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Bitcoin is the new gold — and why everyone wants a piece of it

Bitcoin is the new gold — and why everyone wants a piece of it
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In the same way gold gained universal value by being rare, interchangeable, and divisible, bitcoin is gaining universal value by being the most secure rare, interchangeable, and divisible digital asset. It is available to buy and sell with over 50 traditional currencies and in hundreds of major metropolitan markets across the world.

However, transcending the historical appeal of gold, bitcoin can be transferred instantly across the globe at the press of a button, from the comfort of your home or office.

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Bitcoin’s scarcity is irrefutable: The total amount of available bitcoin is capped at 21 million. Today, 16.7 million exist. This limit is built into the code underlying the digital asset, along with a clearly defined schedule (or mining rate).

 

It is expected that the last bitcoin will be mined in the year 2140. Mining is the term given to the production of bitcoin, where computers solve complex mathematical problems to keep the network secure and are then rewarded in the digital asset for their work.

Similar to how gold is mined using heavy machinery, and how mining faces increasing difficulty as the world’s undiscovered gold supply decreases, bitcoin is mined using specialized computers with even more specialized chips, that use a ton of processing power and electricity to solve the increasingly difficult mathematical equations.

As the world’s bitcoin supply decreases, the miners’ computers and chips must be constantly upgraded to not only solve these equations and earn the reward, but to do it first; faster than any of their competitors.

The current mining reward for solving a problem is 12.5 bitcoin, or around $250,000, at a price of $20,000 USD. On average, collective miners around the world, solve a bitcoin equation (or produce a “block”) every 10 minutes. In this manner, bitcoin holds yet another advantage over gold: It is both transparent and predictable in its supply schedule.

The computers mining for bitcoin are simultaneously processing transactions of the asset as it is transferred across the network. This means miners are also receiving all transaction fees from processed transactions on top of the actual mining reward.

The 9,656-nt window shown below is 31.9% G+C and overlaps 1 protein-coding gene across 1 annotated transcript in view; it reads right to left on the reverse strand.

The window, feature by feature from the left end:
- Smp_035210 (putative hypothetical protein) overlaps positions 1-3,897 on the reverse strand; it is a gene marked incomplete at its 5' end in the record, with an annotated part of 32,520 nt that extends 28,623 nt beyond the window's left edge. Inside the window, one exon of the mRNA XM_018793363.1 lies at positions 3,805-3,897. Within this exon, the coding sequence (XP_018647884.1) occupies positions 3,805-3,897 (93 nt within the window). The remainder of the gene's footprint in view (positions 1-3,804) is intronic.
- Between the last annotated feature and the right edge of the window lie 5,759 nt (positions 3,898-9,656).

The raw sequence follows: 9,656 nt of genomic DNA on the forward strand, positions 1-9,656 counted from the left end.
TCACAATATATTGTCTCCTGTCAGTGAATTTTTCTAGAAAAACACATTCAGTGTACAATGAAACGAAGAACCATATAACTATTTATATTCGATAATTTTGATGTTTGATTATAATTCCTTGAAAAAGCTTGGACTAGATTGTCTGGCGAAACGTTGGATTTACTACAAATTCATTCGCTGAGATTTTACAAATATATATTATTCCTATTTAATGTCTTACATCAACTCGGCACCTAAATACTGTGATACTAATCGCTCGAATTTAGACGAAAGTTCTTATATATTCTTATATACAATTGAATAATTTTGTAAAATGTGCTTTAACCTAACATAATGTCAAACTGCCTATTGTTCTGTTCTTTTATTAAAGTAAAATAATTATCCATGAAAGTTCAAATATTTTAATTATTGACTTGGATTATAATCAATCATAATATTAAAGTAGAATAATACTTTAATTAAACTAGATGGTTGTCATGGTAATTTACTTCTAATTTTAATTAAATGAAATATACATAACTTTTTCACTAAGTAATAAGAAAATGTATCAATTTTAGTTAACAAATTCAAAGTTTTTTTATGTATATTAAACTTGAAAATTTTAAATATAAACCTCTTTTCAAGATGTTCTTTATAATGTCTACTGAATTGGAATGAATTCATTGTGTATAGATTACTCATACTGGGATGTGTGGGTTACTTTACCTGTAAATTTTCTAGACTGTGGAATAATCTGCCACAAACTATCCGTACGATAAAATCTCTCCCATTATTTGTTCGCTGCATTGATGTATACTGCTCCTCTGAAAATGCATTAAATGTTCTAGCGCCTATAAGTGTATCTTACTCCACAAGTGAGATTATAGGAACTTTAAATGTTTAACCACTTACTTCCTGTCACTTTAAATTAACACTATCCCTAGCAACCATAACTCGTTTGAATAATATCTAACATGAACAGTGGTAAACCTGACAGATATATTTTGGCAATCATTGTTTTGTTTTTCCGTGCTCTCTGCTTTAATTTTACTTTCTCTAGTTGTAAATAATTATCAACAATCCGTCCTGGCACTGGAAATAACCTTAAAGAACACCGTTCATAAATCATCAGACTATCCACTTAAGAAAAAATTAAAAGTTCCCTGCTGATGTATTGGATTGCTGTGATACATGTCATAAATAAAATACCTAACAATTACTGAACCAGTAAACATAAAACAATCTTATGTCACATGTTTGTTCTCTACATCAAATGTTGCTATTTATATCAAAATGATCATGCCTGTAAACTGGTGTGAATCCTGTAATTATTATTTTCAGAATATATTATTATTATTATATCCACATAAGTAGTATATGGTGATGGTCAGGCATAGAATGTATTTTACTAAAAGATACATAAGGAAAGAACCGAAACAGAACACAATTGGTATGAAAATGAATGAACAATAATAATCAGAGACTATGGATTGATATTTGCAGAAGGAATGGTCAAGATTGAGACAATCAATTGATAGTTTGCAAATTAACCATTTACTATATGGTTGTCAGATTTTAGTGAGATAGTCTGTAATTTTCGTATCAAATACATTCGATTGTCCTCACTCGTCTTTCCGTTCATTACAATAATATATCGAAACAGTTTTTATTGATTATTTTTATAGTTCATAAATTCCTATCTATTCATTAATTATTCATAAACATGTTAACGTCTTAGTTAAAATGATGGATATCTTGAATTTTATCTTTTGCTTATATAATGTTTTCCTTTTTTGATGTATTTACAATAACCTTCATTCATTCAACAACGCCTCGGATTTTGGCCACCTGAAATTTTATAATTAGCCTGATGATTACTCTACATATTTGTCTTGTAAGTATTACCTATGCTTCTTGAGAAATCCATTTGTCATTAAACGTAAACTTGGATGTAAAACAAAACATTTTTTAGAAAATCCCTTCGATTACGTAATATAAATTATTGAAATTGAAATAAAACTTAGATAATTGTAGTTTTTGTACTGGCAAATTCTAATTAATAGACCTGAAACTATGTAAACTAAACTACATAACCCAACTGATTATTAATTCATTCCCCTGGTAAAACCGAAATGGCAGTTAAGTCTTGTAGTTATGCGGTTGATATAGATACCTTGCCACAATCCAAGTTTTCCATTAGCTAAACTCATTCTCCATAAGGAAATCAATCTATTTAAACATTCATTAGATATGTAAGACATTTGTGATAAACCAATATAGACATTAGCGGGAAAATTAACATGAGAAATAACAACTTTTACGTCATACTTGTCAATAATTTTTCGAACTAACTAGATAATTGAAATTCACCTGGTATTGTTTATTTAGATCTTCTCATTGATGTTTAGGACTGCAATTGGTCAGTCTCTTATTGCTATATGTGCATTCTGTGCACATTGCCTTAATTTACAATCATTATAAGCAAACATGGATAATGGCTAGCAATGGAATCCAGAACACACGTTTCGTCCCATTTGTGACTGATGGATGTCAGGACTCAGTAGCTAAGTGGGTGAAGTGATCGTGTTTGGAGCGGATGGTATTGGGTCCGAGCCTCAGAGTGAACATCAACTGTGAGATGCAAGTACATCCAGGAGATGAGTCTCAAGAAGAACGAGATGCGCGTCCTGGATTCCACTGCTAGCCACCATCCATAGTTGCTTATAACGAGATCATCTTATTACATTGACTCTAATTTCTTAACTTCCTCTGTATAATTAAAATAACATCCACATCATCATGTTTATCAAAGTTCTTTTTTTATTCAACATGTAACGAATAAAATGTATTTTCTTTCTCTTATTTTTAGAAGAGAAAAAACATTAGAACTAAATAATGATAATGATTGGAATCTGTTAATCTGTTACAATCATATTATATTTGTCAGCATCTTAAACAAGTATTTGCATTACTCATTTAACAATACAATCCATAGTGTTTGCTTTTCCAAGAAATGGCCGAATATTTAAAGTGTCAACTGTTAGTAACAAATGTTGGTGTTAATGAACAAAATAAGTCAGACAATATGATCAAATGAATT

Over time, the benefit to miners in transaction fees will become larger than the block rewards in a process that has already started to occur. Fees, however, don’t change based on location or distance to and from someone’s possession. While the cost to transfer gold grows with the distance needed for its export, bitcoin transfer costs are limited to transaction fees.

In terms of its interchangeability, bitcoin is referred to as fungible. This means one bitcoin in someone’s possession (digital wallet) holds the exact same value as one bitcoin in everyone else’s digital wallet. Unlike how gold can be effectively counterfeited with fool’s gold and debasement, bitcoins remain unfailingly authentic due to mathematical checks built into all bitcoin wallets. In the gold industry, trust must be placed in the issuer or the source of the yellow metal, both of which can produce counterfeits and in turn scalp the user.

Levels of security also vary with a users choice of wallet, with offline wallets acting as a high-level security solution, known as cold storage, and mobile app wallets acting as a low-level security solution, known as a hot wallet. Wallets are also used at bitcoin ATMs, machines with special software that can easily exchange the digital asset for cash. Such a quick, convenient extraction is an impossible feat with gold.

One of bitcoin’s unique features, a further improvement on its golden older brother, is its ability to be transferred in and divided into units as small as 0.00000001 — that’s eight decimal places.

These units are called Satoshis, in honor of the unknown but pseudonymous bitcoin creator Satoshi Nakamoto, and are the base units as well as smallest measurable units of bitcoin. One Satoshi equals $0.00020, or two-hundredths of a penny, at a bitcoin price of $20,000 USD. Shaving off a piece of gold for use in any sort of good or service is much more challenging than simply sending a fraction of a bitcoin, particularly in regards to e-commerce transactions.

Gold has always been referred to as a safe haven asset, and a store of value, and it is — but bitcoin is as well. The only difference is, the appreciation in value between the two assets are vastly different. Gold typically gains 4 percent in value per year, while bitcoin has averaged an increase of 1,430 percent since its inception in 2009, year over year. This is why we are seeing a fundamental shift from just individual and retail investors buying bitcoin, to now big money institutions, family offices and wealth managers wanting a piece.  

As millennials and Generation Z come online and solidify their financial and banking habits, bitcoin stands to gain its first generations of native users. With a market cap of almost $290 billion, all mined bitcoin in the world is now worth over 4 percent of the $7 trillion value of all mined gold in the world.

As bitcoin proves its staying power, it continues to rapidly grow, taking advantage of the internet in ways gold simply cannot. It is possible to see a future where a significant amount of gold’s value is transferred into bitcoin —that is, into gold 2.0.

Josiah Hernandez is the chief strategy officer at Coinsource, the largest bitcoin ATM network in the world.